Israel's Attack on Osiraq: A Model for Future Preventive Strike, a 79 page thesis by Major Peter S. Ford, United States Air Force. This thesis examines Osirak for lessons from a preventive attack on a non-conventional target. Ford conducted a personal interview with retired IAF Colonel Dov 'Doobi' Yoffe at his home in Israel after viewing the Heads Up Display (HUD) video of the 7 June 1981 strike. The video was a compilation of all Israeli Air Force F-16 aircraft that participated in the raid. It included take-off, ingress, pre-strike maneuvering, footage of the attack, post-strike defensive maneuvering, and egress back to Israel. The thesis contains information from personal interviews about the Osirak mission and the domestic political interaction preceding the strike. Aside from these first-hand sources, the thesis draws from select books on the subject. It also incorporates numerous scholarly articles, government documents, declassified information, foreign policy speeches, and media sources worldwide.
INSURGENCY IN IRAQ: AN HISTORICAL PERSPECTIVE
This 27 page monograph considers the patterns of insurgency in the past by way of establishing how much the conflict in Iraq (2003-2005) conforms to previous experience. In particular, the author compares and contrasts Iraq with previous Middle Eastern insurgencies such as those in Palestine, Aden, the Dhofar province of Oman, Algeria, and Lebanon. He suggests that there is much that can be learned from British, French, and Israeli experience. Comparisons are made with IRGUN's 1947-1949 campaign against British occupation of Palestine.
The origins and formation of the Israeli defense forces: 1948
A 1971 Industrial College of the Armed Forces (U.S.) report by Lieutenant Colonel John Morgan Browder. The Israeli Defense Forces (IDF) were formed out of the armed groups which were present in the Jewish community in Palestine in 1948. This 65 page report covers the role of the Haganah, the Palmach, the Irgun Zvati Leumi, and the Stern Group, in the development of the IDF. This paper examines their origins, politics, strengths, and military ability. It also examines the process by which they were drawn into a single unified force. The paper supports the view that this process was pragmatic in nature, taking advantage of opportunities as they came along, yet making certain not to alienate an element while its contribution was still needed. Conclusions and general observations are presented on the evolutionary and cyclic nature of the formation process.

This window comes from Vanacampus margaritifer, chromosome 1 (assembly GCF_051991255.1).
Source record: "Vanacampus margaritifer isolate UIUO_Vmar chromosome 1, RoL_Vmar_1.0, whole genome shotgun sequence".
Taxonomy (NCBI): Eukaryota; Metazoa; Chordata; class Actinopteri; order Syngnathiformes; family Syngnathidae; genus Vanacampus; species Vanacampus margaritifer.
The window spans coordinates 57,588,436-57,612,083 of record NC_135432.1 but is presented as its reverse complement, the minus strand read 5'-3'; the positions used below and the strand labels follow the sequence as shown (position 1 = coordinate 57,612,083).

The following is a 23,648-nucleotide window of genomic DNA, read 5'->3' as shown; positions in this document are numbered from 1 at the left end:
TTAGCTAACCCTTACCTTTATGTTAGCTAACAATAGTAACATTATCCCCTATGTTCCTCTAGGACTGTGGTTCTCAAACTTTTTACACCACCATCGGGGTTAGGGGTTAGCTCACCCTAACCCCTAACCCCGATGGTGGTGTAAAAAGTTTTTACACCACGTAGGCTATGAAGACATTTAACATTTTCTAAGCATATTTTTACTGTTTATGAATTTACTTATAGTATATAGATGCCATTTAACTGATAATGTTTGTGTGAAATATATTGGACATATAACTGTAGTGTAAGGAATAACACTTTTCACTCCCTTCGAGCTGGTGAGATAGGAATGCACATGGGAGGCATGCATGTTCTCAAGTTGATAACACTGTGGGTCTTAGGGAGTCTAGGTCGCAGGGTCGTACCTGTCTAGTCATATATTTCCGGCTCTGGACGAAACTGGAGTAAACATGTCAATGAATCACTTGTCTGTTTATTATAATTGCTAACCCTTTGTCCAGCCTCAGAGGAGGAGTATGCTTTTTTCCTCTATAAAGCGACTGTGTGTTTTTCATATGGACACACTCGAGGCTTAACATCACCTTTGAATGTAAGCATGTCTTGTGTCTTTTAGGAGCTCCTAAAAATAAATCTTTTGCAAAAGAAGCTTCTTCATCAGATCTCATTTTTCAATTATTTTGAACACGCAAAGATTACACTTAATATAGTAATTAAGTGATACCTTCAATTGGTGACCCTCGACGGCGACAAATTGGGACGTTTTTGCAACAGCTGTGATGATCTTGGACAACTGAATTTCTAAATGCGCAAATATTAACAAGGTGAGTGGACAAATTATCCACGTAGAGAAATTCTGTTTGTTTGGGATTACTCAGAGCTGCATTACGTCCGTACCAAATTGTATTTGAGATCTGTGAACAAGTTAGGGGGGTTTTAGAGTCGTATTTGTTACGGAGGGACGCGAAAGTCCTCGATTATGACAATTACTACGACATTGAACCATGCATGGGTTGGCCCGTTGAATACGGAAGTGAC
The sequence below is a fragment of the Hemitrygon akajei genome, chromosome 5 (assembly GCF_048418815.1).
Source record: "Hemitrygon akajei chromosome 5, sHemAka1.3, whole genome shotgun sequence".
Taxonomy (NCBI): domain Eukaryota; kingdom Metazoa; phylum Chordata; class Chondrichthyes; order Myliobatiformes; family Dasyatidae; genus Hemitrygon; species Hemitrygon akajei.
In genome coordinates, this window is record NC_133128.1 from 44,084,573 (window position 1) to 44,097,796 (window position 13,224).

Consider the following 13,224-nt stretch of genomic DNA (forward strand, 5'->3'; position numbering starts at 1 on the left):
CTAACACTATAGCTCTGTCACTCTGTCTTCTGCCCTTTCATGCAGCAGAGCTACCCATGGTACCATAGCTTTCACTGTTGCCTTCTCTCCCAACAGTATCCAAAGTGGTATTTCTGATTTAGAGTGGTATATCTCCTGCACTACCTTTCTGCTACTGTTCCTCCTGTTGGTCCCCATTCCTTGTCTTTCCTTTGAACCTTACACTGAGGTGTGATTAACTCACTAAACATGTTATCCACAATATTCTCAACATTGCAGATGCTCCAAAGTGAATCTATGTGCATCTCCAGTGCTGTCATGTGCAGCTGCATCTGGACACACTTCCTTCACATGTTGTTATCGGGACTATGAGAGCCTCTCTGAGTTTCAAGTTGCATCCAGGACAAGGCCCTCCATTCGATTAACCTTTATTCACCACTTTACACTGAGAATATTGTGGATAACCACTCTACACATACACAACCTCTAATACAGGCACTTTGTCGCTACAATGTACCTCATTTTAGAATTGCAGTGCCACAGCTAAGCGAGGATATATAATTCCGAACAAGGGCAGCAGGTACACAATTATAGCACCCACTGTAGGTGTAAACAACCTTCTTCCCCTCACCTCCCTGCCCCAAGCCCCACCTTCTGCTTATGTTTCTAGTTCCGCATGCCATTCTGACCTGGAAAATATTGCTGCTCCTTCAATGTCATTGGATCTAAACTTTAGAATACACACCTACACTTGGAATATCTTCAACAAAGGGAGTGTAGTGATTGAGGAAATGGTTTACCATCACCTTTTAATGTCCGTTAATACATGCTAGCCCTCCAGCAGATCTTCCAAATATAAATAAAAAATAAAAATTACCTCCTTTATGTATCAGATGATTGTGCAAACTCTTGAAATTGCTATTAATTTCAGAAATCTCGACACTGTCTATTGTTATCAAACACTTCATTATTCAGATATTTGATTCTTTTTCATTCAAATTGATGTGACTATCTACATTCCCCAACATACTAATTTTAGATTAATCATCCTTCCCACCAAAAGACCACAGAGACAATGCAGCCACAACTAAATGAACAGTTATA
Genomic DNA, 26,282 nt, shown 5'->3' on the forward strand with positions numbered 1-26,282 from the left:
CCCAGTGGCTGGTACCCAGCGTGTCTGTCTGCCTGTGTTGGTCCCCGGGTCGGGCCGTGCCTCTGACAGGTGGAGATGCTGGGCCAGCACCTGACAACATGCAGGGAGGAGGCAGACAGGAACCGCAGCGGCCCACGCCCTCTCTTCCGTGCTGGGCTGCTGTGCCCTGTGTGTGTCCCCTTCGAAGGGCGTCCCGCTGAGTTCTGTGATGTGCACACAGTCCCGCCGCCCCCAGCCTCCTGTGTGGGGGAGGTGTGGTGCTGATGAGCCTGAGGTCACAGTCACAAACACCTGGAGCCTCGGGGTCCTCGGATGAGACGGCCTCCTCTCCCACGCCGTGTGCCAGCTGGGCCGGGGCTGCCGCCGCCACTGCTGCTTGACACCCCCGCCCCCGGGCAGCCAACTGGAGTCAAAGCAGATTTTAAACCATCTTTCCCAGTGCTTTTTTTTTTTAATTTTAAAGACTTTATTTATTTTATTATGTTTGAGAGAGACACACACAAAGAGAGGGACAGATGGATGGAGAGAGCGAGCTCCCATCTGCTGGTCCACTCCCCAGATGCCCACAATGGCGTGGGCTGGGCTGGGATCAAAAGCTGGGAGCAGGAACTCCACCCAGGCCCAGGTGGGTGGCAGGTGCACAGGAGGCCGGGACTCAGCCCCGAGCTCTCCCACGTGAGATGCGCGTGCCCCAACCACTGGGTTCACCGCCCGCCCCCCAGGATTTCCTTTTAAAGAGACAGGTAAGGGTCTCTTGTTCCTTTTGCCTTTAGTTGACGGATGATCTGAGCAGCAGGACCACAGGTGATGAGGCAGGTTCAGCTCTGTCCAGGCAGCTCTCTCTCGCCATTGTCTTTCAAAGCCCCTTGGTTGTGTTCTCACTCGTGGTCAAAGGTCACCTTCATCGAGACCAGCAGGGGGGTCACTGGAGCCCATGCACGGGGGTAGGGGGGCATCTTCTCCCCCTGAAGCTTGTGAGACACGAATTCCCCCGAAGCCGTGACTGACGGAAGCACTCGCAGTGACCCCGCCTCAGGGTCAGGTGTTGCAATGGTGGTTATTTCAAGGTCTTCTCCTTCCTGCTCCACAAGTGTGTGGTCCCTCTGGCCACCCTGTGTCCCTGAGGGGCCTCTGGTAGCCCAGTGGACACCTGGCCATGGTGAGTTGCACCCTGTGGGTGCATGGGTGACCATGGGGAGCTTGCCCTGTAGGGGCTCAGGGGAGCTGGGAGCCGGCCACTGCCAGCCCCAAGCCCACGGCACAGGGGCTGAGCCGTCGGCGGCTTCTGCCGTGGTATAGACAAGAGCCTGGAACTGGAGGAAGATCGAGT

Israel: Problems and Viability
A 42 page National War College student report by Colonel W.W. Connor on the outlook of the partition and the creation of the State of Israel. Covered are agreements from Balfour to Bunche, conflict of Jewish and Arab convictions, immediate problems, social and economic impact of immigration into Israel, political aspects, and the future of Israeli-Arab relations.
THE ARAB POSITION ON PALESTEIN by Kermit Roosevelt
A National War College transcript of a November 24, 1948 lecture presented by secretary of the Committee for Peace and Justice in the Holy Land, Kermit Roosevelt, in which he mentions IRGUN and Begin.
Also included is an Australian Broadcasting Authority report of an investigation of an airing of a TV news program. The investigation was initiated over a complaint of inaccuracy of comparisons between Jewish underground militant actions and Palestinian militant actions.
The disc contains a text transcript of all recognizable text embedded into the graphic image of each page of each document, creating a searchable finding aid.
Text searches can be done across all files on the disc